Southern Indiana Living

SEP-OCT 2018

Southern Indiana Living magazine is the exclusive publication of the region, offering readers a wide range of coverage on the people, places and events that make our area unlike any other. In SIL readers will find beautiful photography, encouraging s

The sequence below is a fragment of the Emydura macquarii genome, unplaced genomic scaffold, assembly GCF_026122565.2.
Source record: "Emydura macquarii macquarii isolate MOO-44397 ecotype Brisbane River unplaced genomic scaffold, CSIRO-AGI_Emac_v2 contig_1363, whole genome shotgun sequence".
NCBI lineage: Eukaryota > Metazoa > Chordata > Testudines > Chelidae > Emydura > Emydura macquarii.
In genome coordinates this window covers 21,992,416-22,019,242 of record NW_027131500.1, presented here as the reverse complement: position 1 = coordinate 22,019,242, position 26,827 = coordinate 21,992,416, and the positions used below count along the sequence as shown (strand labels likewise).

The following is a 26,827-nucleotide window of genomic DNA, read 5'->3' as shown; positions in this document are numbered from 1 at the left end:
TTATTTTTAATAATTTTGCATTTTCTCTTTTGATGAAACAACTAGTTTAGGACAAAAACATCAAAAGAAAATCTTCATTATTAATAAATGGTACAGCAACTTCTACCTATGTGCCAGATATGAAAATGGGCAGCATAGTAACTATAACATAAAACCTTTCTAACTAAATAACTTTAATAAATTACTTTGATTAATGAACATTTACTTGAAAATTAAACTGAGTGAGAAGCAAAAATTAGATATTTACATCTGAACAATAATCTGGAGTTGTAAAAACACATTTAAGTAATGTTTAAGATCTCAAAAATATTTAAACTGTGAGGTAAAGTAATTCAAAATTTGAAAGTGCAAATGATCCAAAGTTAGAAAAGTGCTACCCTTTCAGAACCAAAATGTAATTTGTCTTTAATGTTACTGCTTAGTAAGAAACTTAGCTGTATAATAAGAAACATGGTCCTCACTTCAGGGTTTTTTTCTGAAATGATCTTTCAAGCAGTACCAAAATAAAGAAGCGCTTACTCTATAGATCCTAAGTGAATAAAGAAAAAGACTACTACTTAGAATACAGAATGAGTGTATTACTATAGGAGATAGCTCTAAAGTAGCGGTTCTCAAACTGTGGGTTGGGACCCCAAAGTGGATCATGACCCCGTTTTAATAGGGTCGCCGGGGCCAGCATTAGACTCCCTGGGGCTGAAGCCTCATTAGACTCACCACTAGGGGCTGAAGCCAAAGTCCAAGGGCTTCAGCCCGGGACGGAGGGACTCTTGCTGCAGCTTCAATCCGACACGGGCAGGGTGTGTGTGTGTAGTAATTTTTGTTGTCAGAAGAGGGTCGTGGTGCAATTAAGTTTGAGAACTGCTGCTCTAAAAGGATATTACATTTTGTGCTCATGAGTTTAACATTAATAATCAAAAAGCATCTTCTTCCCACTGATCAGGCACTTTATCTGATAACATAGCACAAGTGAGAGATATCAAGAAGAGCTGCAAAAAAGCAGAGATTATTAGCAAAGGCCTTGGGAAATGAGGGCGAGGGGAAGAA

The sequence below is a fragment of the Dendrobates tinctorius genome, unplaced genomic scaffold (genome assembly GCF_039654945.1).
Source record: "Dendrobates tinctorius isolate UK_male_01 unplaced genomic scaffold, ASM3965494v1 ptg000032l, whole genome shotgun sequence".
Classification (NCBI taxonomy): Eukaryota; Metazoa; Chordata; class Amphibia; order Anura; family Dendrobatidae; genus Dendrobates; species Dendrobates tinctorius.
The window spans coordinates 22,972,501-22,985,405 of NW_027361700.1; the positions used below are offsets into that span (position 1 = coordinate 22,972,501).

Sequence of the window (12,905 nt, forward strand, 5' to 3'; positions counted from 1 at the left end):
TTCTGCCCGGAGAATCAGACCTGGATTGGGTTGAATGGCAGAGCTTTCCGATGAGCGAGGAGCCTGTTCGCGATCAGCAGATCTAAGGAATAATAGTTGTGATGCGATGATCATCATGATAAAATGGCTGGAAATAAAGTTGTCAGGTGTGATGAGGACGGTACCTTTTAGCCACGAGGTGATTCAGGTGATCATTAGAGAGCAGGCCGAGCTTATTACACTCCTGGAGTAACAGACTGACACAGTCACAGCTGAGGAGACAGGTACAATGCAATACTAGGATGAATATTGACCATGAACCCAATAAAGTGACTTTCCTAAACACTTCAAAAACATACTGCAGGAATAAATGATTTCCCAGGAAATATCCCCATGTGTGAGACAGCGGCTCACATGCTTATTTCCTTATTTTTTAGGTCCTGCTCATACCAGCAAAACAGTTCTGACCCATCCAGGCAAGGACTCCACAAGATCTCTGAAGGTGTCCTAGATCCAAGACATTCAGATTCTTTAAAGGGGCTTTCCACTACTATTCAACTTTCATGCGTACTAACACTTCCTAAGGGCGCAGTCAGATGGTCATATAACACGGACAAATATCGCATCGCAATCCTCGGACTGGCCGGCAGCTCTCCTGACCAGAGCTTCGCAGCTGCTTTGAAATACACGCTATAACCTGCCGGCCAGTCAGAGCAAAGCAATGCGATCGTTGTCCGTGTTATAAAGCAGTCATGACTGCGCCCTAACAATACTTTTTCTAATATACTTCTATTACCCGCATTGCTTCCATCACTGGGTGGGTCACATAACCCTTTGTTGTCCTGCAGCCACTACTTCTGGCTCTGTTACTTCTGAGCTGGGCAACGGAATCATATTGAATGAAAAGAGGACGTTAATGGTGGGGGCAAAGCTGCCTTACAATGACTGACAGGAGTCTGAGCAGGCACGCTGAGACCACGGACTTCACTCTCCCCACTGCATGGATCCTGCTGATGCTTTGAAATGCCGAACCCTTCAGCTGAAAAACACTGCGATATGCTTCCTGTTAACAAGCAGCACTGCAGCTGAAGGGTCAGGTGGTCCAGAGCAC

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Sept/Oct 2018 • 11 nial garden bed — the last thing I needed. Inspiration popped up as I looked over at one of those other beds — itself about 20 years old — and noticed it had been shaped with the help of curved land- scape bricks. That bed had long matured into a solid mound of ornamental trees and perennials. Those bricks were no lon- ger needed. But if somebody was to move those bricks about 30 feet and form a tight circle around that sprawling pile of dirt, a guy could have something new. A circular hos- ta mound, rising up in the barren shade and visible just out the window of the new back room. Sure. Just follow the gardening-idea dots. Again. New sunroom. Pile of dirt. Deep shade. Curved bricks needing a new mission. A circular hosta mound about 12 feet across to be enjoyed just out the new windows with a Heineken companion. I've always liked hostas anyway; their leafy presence and rising flowers can be a more constant garden companion in otherwise tough areas. Mostly originat- ing in China, Korea and Japan, hostas can dominate those shaded areas with an amazing variety of sizes, shapes, blended colors, fragrant flowers and stupid names such as 'Outhouse Delight' and 'Pineap- ple Upside Down Cake.' Some miniatures are barely 4 or 5 inches across. The largest can get 4 to 5 feet across. We tend to forget about such time and distance travels in gardening, most- ly figuring the plants originated 5 miles away at some nursery across from Thorn- ton's. But the hosta journey from Asia to Hidden Hill began in the 1700s as plant explorers first sent them back to Europe. They made their way to the United States in the early 1800s, but the big flood began in the early 1860s when one Thomas Hogg Jr. was sent to Japan by President Abra- ham Lincoln to serve as U.S. marshall. Hogg, whose family first started a nursery on Manhattan Island in the 1820s on land where 23rd Street and Broadway now intersect, began shipping hostas and other cool Asian and Japanese plants back to the states during the Civil War. Thus, President Lincoln — who grew up and developed into the man he became in Southern Indiana, a fact all but lost to history — is very much part of this modern Southern Indiana Living tale of a guy growing a round hosta bed outside a new back room in Utica. More full circle. Honest. Once the raised hosta bed idea was born, work proceeded in quick fashion. Two hard-working employees moved the curved bricks and created the lower level of the bed. That part was OK, but it need- ed a curved-brick crown on top to literally seal the deal. The additional dirt for that came from The World's Biggest Compost Pile, a rotted mound of perfect, black, crumbly soil created over the past 25 years from dead plants, weeds, grass and the occa- sional lost pair of cotton garden gloves. The word "friable" was invented for such glory. Using our trusty 35-year-old Kubota tractor, it took about five scoops of friable to do the trick, followed by the placement of the brick crown. A lesser man would have had tears in his eyes staring at the results. All that remained was the plant- ing of about 30 hostas in circular rows. Among the best was the miniature 'Holy Mouse Ears,' a creamy, blue-green beauty that can get 6 inches tall and sounds like an exclamation of surprise. Moving up the row was "Paul's Glory,' the 1999 Hosta of the Year that's all chartreuse and blue- green and will eventually get a booming 25 inches tall and 55 inches wide. At the top for now — and it will be years until this skinny bed fills in — are three 'Sum and Substance.' It's the ever- dependable monster that will stretch thick, heart-shaped leaves to 60 inches wide and 30 inches wide, with fragrant white flowers rising 38 inches in the sky. Abraham Lincoln — the name of a hosta, by the way — would be proud. • Bob Hill owns Hidden Hill Nursery and can be reached at farmerbob@ hiddenhillnursery.com. For more information, including nursery hours and event information, go to www.hiddenhillnursery. com About the Author The hosta journey from Asia to Hidden Hill began in the 1700s as plant explorers first sent them back to Europe. They made their way to the United States in the early 1800s, but the big flood began in the early 1860s. 'Paul's glory'

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